Wednesday, 17 May 2000
Stephen Donaldson: Reave the Just (1998)
Review number: 504
After enjoying the Thomas Covenant and Mordant's Need novels, and then finding the Gap series unreadable, I wasn't quite sure whether Reave the Just would be worth reading or not. Having read it, I now feel that some of the stories were worth reading, others not, much like Donaldson's only other collection of short stories, Daughter of Regals.
All the stories, written over a fourteen year period, pick up on the major theme of Donaldson's writing - the freedom to choose and the physical or metaphorical rape that is its removal. It is a fruitful theme, as the different ways that Donaldson has tackled it in his career testify, but its continued presence in his work is sometimes rather disturbing. The ironic theme of what is real is less obvious than in his early writing, though it remains there - in the way in which a tale shapes events in the title story, for example.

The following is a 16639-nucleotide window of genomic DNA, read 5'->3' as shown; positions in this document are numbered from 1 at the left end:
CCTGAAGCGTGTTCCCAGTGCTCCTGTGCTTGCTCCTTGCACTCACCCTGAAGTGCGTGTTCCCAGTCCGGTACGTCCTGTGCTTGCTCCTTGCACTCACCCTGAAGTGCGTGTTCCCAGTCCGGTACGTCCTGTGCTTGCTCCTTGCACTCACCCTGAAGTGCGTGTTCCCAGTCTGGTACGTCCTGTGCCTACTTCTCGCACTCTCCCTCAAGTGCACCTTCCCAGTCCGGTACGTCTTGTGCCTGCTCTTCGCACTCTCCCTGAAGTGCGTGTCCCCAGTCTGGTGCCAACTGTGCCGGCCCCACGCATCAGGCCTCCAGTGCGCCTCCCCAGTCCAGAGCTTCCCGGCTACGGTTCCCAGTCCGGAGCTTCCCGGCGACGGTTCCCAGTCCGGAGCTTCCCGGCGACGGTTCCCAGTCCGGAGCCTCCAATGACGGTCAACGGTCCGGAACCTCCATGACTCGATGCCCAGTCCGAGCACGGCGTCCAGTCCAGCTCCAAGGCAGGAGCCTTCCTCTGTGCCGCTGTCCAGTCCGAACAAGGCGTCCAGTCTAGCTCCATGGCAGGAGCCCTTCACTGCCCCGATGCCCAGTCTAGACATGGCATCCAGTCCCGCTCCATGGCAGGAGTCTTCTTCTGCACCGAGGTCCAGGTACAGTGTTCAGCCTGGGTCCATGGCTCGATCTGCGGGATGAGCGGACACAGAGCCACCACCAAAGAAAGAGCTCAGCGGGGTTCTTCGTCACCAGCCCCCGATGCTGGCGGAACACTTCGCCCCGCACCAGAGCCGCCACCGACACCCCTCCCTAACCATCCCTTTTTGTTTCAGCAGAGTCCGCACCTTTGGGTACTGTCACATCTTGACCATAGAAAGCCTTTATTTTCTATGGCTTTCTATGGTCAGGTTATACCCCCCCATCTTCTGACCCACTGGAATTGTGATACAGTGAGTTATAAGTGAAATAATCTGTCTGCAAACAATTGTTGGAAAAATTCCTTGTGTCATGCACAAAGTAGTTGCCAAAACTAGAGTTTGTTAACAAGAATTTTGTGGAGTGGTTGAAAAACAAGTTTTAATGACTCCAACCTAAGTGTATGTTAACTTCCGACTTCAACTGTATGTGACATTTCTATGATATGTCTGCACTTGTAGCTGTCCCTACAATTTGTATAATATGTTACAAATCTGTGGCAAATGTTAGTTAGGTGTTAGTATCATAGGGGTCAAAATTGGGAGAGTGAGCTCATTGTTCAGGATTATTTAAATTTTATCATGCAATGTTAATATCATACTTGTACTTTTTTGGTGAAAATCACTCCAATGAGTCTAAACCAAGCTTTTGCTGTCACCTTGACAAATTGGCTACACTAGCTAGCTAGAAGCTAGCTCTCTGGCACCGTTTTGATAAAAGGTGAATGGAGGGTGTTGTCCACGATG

Most of the stories have something that grabs the reader, though they are of variable quality. Interestingly, the title story was among those I liked least. A major problem is that Donaldson is incurably prolix, a flaw which mars his novels - though to a lesser extent in the longer form. Some of these "short" stories are over seventy pages in length and yet cry out for shortening (one of the biggest culprits, with a particularly loose structure, is The Killing Stroke, a story which could be described in a short phrase as a homage to martial arts films).